Call the Midwife BBC period drama that follows a group of nurse midwives working in the East End of London in the 1950s. The story is somewhat narrated by one of the nurses in her old age and it covers a lot of their adventures, their personal struggles and all that fun stuff.
What I like about a lot of these BBC dramas like Downton Abbey is that it's not like they're totally totally serious all throughout. They introduce little comedic bits even as modest as a witty one-liner or a quick zinger that are bound to make you smile but not necessarily laugh out loud or whatever. And I like that balance to things.
Synopsis: Call the Midwife is a BBC period drama based on the memoirs of Jennifer Worth. The series was created by Heidi Thomas with executive producers Pippa Harris and Caro Newling.
It's 1957 and we follow Jenny Lee (Jessica Raine) as she begins her new job as a nurse midwife at Nonnatus House, a nursing convent in the Poplar district of East End London. The convent hosts a small group of nuns along with a few midwives and a handyman. They small team does their best to support the the diverse needs of the relatively poorer community including hosting regular clinic sessions and making house calls on all the expecting mothers in the community. Thus they sight of the midwives on their bikes as they make their rounds remains somewhat iconic to the series.
The series is narrated by Jenny in her old age as performed by Vanessa Redgrave, which makes for an interesting framing device for things. At the same time, I feel like the writers really went to certain lengths to make sure that her dialog as an older character was practically like prose and the usual medium for imparting key nuggets of wisdom. And all this is a sharp contrast to how the younger Jenny is in the series itself.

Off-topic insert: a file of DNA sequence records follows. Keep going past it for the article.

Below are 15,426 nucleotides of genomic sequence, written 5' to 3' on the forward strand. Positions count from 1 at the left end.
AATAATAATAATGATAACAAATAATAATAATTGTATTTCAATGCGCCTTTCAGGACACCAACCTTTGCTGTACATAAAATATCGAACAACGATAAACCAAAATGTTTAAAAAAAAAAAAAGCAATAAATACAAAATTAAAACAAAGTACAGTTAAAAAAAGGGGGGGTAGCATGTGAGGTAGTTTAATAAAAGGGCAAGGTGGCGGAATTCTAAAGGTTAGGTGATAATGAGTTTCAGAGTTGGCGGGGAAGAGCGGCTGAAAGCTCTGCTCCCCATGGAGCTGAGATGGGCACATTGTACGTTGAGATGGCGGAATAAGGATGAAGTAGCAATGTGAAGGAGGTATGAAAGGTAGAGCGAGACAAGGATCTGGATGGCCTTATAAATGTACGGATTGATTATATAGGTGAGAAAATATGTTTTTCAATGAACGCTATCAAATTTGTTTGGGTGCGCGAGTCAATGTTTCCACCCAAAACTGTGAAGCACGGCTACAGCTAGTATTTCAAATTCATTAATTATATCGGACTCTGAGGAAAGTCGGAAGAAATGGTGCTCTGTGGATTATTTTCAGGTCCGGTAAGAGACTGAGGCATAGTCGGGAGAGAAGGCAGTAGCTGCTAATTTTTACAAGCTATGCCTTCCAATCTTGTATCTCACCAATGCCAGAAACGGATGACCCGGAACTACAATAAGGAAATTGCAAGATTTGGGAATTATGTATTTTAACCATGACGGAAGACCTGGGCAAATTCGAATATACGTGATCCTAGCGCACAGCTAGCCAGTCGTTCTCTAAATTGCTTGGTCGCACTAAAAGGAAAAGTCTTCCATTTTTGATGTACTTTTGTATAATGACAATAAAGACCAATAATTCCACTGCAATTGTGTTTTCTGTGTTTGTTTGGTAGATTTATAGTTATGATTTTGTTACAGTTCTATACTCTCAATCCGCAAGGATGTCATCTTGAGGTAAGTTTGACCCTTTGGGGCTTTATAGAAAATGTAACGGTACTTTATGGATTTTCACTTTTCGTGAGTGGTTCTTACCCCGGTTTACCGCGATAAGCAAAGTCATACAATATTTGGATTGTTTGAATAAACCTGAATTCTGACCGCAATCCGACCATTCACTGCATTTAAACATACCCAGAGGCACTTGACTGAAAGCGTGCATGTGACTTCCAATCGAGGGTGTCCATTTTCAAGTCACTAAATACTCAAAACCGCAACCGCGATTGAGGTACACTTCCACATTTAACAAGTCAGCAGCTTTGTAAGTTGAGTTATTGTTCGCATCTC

Miranda Hart's role as nurse Camilla Fortescue-Cholmondeley-Browne or "Chummy" is just brilliant. She's not precisely the same clumsy character as Miranda was in her titular show but not exactly a model of grace and dignity either. I was worried that she'd become more of a comic relief character for the show but everyone has their light moments and they also made sure to give Chummy some true moments of awesome.
Another character who naturally has a lot of recall is Sister Monica Joan (Judy Parfitt), who is tad eccentric given her age. We first see this in terms of her proclivity for cake and there all these other seemingly random utterances that sound both poetic crazy but sometimes hold some genuine wisdom that becomes of value to the characters during one or another tense situation that comes up. And I love her rather chaotic nature that is still well-founded in an honest effort to be helpful when needed yet also a little mischievous.
The show is a great character piece, so it's wrong to think that the show is all about Jenny alone. We sort of follow her perspective in these stories, but that doesn't mean the show is tied to her throughout. Thus the journey we take follows all the different sisters and midwives in their day-to-day lives. And when you manage the world of new life, there's a lot of colorful stories to be told.
Call the Midwife is a brilliant series that touches the heartstrings and resonates wisdom on so many levels. And it's not one of the heaviest dramas around yet still manages to remain quite serious about things. This first season gets a great 5 different birthing positions demonstrated on the show out of a possible 5.